So, it is not a matter of having a single chamber just to save cost. It is a matter of not adopting the American system hook, line, and sinker. But even in America, the congressmen have just modest accommodation in Washington; they take every opportunity to go back to their constituencies to stay with the people who elected them and to brief them on what is happening.
Will you then suggest that we go back to the parliamentary system with part-time legislators?
I am not advocating for a parliamentary system. I am ok with the presidential system, but it doesn’t have to have two chambers with full-time legislators assigned with a lot of staff, having staff at home and staff in Abuja.
But that is what the Americans do?
But your GDP and American GDP are not comparable! Even if they do it, I don’t think we can afford to do it.
Do you think that Nigeria, as it is, would have been better off if the country had been divided into separate countries at the time of independence?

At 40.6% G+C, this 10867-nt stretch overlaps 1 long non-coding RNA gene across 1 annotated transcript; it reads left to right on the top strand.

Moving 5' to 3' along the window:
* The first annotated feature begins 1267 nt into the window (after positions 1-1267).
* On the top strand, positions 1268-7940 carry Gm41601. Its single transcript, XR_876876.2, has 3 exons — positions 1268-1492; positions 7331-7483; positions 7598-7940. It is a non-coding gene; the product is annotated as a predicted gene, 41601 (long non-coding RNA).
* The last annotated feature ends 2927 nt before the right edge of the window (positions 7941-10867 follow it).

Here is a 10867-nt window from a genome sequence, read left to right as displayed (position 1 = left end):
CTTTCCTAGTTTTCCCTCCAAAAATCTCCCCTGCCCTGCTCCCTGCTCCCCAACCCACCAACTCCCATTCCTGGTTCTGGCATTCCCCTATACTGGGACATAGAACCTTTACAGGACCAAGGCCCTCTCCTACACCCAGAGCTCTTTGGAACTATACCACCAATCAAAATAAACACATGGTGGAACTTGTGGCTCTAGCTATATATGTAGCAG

That is speculative. In fact, it is inconsistent, because if it is Nigeria, then it is one. You cannot be divided and be Nigeria. It is a hypothetical question, because if you want to be big and respected, then we have to be one, but we have to be one by equity and justice and reasonable freedom and autonomy for all the members of the society; there cannot be first class and second class citizens.
You cannot have situations where people can come and roughshod over peoples’ farms, rape their women in the guise that they are herdsmen or when you wake up, then go to church and start bombing people. You have to be one both in reality and in spirit and action.
But if you have reasonable autonomy, if you have delegated a lot of responsibilities to the federating units as we had in the First Republic, you will find that development will go at a faster pace and areas of conflict will be minimised; and even that First Republic Constitution could be looked into to reduce the possible areas of conflict so that what will hold us together, must hold us together.